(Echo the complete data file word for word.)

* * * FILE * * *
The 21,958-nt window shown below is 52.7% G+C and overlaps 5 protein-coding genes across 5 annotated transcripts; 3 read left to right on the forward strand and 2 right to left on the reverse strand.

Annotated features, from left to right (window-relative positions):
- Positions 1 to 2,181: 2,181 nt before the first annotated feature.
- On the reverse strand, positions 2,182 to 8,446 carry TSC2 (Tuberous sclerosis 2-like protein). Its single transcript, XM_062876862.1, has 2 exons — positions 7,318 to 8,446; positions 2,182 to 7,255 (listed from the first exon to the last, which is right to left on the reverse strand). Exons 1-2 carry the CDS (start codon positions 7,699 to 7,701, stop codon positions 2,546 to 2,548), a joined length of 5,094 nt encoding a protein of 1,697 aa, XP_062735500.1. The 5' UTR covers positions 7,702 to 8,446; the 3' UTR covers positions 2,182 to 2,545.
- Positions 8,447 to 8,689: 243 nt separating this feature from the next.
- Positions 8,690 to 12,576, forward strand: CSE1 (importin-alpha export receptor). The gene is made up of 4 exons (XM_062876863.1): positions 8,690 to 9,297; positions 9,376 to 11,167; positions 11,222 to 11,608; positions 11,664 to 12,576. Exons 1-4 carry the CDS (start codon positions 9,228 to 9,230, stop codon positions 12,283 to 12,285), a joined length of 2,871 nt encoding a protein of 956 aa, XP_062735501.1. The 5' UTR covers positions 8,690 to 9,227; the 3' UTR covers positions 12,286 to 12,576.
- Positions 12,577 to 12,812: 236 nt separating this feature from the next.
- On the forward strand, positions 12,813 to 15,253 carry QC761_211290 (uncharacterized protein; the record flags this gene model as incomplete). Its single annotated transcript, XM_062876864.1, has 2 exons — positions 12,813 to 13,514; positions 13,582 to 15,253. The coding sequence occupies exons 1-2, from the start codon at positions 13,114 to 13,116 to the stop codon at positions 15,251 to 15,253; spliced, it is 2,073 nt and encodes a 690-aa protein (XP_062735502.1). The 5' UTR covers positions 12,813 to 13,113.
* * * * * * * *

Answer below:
The 21,958-nt window shown below is 52.7% G+C and overlaps 5 protein-coding genes across 5 annotated transcripts; 3 read left to right on the forward strand and 2 right to left on the reverse strand.

Annotated features, from left to right (window-relative positions):
- Positions 1 to 2,181: 2,181 nt before the first annotated feature.
- On the reverse strand, positions 2,182 to 8,446 carry TSC2 (Tuberous sclerosis 2-like protein). Its single transcript, XM_062876862.1, has 2 exons — positions 7,318 to 8,446; positions 2,182 to 7,255 (listed from the first exon to the last, which is right to left on the reverse strand). Exons 1-2 carry the CDS (start codon positions 7,699 to 7,701, stop codon positions 2,546 to 2,548), a joined length of 5,094 nt encoding a protein of 1,697 aa, XP_062735500.1. The 5' UTR covers positions 7,702 to 8,446; the 3' UTR covers positions 2,182 to 2,545.
- Positions 8,447 to 8,689: 243 nt separating this feature from the next.
- Positions 8,690 to 12,576, forward strand: CSE1 (importin-alpha export receptor). The gene is made up of 4 exons (XM_062876863.1): positions 8,690 to 9,297; positions 9,376 to 11,167; positions 11,222 to 11,608; positions 11,664 to 12,576. Exons 1-4 carry the CDS (start codon positions 9,228 to 9,230, stop codon positions 12,283 to 12,285), a joined length of 2,871 nt encoding a protein of 956 aa, XP_062735501.1. The 5' UTR covers positions 8,690 to 9,227; the 3' UTR covers positions 12,286 to 12,576.
- Positions 12,577 to 12,812: 236 nt separating this feature from the next.
- On the forward strand, positions 12,813 to 15,253 carry QC761_211290 (uncharacterized protein; the record flags this gene model as incomplete). Its single annotated transcript, XM_062876864.1, has 2 exons — positions 12,813 to 13,514; positions 13,582 to 15,253. The coding sequence occupies exons 1-2, from the start codon at positions 13,114 to 13,116 to the stop codon at positions 15,251 to 15,253; spliced, it is 2,073 nt and encodes a 690-aa protein (XP_062735502.1). The 5' UTR covers positions 12,813 to 13,113.